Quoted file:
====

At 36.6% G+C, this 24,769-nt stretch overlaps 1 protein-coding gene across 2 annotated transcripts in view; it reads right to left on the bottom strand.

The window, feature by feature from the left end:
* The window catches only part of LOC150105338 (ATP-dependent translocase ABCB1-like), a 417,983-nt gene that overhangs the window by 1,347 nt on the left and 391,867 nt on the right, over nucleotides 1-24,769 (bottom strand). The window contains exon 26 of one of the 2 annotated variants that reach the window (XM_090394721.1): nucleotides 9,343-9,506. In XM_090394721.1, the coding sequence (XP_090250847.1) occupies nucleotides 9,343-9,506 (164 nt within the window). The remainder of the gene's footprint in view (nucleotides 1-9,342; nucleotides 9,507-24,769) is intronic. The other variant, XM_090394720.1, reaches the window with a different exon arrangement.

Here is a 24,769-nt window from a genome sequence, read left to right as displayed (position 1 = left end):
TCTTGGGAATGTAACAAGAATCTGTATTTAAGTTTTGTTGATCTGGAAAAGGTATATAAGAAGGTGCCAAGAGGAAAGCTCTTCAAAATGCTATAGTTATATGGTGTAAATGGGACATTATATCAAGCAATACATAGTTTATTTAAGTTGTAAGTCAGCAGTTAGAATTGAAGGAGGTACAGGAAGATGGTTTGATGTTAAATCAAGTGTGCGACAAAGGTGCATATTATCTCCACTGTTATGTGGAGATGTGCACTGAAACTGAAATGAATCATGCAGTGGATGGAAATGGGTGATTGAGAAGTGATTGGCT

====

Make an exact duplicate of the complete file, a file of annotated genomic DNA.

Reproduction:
At 36.6% G+C, this 24,769-nt stretch overlaps 1 protein-coding gene across 2 annotated transcripts in view; it reads right to left on the bottom strand.

The window, feature by feature from the left end:
* The window catches only part of LOC150105338 (ATP-dependent translocase ABCB1-like), a 417,983-nt gene that overhangs the window by 1,347 nt on the left and 391,867 nt on the right, over nucleotides 1-24,769 (bottom strand). The window contains exon 26 of one of the 2 annotated variants that reach the window (XM_090394721.1): nucleotides 9,343-9,506. In XM_090394721.1, the coding sequence (XP_090250847.1) occupies nucleotides 9,343-9,506 (164 nt within the window). The remainder of the gene's footprint in view (nucleotides 1-9,342; nucleotides 9,507-24,769) is intronic. The other variant, XM_090394720.1, reaches the window with a different exon arrangement.

Here is a 24,769-nt window from a genome sequence, read left to right as displayed (position 1 = left end):
TCTTGGGAATGTAACAAGAATCTGTATTTAAGTTTTGTTGATCTGGAAAAGGTATATAAGAAGGTGCCAAGAGGAAAGCTCTTCAAAATGCTATAGTTATATGGTGTAAATGGGACATTATATCAAGCAATACATAGTTTATTTAAGTTGTAAGTCAGCAGTTAGAATTGAAGGAGGTACAGGAAGATGGTTTGATGTTAAATCAAGTGTGCGACAAAGGTGCATATTATCTCCACTGTTATGTGGAGATGTGCACTGAAACTGAAATGAATCATGCAGTGGATGGAAATGGGTGATTGAGAAGTGATTGGCT